Languages and code structures are refined and evolve over time. This sometimes leads to greater complexity than what was planned when we want to integrate a new feature while making sure not to break anything already existing. We do, however, use several tools that help us minimize these kinds of irritants.

The fact that several parts of the app are interconnected can also bring its share of difficulties. A feature that seems simple on the surface can end up becoming a huge puzzle in which nothing should be forgotten, otherwise you end up with a new puzzle that is even more complex to solve. 

What are the advantages of opting for Open Source solutions in a web development strategy?

(Guillaume) The beauty of Open Source is that everyone works together to build common tools that can be used in hundreds or even thousands of projects.

It is, therefore, a great advantage to have access to a wide variety of tools already ready to use that may help us in the progress of a project. However, we must keep in mind that just because a tool exists does not mean it necessarily meets all of our needs.
This is why we sometimes have to make fixes and adjustments or even develop features that can then be added to the code base of the Open Source project (if it is a relevant modification that could help other people). 

Open Source projects also allow us to develop our qualities as programmers. Having to go read and modify code written by a developer from the other side of the planet, who has a specialty and a background quite different from ours, constantly allows us to discover new ways of working and structuring the code.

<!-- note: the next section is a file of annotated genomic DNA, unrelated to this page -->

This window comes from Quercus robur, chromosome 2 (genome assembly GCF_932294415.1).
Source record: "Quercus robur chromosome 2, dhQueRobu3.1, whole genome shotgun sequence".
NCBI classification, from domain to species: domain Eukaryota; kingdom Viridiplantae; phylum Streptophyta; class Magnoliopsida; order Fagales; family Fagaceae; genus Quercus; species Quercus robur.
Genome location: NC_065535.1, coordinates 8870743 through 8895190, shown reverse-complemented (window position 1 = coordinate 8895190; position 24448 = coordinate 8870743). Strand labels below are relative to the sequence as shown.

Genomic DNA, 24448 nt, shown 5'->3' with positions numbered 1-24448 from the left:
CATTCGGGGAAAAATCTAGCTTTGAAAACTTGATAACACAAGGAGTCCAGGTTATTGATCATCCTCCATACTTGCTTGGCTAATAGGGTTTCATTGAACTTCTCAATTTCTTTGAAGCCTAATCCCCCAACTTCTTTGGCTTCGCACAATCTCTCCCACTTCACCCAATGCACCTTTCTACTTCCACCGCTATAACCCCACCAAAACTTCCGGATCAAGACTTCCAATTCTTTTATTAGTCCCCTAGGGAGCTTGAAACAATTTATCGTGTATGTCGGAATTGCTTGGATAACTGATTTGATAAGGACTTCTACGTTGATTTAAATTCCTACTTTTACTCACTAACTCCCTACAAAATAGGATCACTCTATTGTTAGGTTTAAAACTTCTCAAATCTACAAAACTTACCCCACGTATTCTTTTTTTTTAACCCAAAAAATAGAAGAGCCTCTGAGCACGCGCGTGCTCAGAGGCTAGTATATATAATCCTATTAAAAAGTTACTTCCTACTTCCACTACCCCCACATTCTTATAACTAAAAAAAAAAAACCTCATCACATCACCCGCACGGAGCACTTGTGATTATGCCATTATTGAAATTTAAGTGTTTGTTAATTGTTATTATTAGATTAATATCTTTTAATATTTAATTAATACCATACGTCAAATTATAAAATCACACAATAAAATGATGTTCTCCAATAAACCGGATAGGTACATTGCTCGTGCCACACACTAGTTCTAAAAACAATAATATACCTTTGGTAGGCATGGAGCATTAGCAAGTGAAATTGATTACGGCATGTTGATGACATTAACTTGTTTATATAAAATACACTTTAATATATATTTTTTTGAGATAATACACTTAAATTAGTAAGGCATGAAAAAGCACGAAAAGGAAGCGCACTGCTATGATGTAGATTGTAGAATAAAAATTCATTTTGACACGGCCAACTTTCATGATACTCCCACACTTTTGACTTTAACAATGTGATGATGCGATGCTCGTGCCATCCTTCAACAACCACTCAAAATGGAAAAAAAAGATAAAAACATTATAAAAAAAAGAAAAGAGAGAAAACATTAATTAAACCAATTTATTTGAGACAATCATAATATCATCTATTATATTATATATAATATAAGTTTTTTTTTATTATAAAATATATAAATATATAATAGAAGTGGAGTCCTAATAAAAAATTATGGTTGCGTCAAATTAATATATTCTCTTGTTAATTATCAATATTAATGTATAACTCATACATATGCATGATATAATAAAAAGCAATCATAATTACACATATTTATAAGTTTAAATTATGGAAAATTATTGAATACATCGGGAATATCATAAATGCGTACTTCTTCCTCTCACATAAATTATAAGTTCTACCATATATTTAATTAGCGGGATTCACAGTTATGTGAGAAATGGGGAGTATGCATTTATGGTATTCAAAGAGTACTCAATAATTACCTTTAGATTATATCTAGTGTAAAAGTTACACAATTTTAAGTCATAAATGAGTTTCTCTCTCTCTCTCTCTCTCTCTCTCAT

We can then bring these findings back into our projects - or use them as examples of what not to do. We must not make ourselves believe that there is only beauty in Open Source projects! 😂

How will the code need to change to support Didacte's growth?

(Louis-Michel) Didacte grew very quickly. The challenge over the next few years will be to continue managing the growing traffic that is coming from all over the planet. 

The infrastructure must be adapted to allow maintenance and updates without impacting connected clients. The challenge is compounded by the addition of virtual classrooms that require a connection to the server for the duration of the class.

Another big project is the location of the servers. When Didacte was created, most hosting cloud providers did not have servers in Canada. The situation has reversed in the past years and most providers now offer servers in Canada. The repatriation of all our servers will be a crucial point to serve customers whose data must remain within the country.

At the app code level, the focus will be on:
  • Adding support tools for our customers
  • Automating payment plans for platform owners
  • Strengthening security measures to avoid spam without causing harm to users
In short, we should not run out of improvement projects!

Check out the other articles of this serie in the Team section of the blog.


Didacte is your strategic partner to create and distribute your online courses on an easy-to-use system, both for you and your students.